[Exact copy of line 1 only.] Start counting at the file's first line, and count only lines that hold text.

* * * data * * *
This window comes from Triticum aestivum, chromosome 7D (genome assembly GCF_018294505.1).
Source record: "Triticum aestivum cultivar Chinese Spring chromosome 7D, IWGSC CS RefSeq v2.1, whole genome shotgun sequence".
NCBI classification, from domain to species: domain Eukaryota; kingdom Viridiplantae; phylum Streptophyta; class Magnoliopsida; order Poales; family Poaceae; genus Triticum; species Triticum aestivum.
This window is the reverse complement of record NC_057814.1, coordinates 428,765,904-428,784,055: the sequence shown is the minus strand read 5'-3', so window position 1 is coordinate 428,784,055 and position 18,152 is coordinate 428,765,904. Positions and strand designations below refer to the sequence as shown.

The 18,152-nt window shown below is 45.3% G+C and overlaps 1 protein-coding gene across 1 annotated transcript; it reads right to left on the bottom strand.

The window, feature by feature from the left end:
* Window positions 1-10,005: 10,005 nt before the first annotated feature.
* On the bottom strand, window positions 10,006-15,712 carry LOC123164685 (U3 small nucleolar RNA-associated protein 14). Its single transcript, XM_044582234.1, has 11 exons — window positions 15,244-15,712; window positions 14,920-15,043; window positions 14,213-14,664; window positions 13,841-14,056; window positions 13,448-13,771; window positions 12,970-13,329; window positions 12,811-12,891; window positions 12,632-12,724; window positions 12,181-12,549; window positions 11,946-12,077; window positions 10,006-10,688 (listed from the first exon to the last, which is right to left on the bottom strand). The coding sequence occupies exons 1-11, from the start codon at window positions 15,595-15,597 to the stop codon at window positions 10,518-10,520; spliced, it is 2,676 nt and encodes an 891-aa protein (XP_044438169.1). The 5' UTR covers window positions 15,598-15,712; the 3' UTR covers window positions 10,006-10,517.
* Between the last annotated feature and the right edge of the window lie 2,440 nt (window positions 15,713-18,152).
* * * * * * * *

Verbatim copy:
This window comes from Triticum aestivum, chromosome 7D (genome assembly GCF_018294505.1).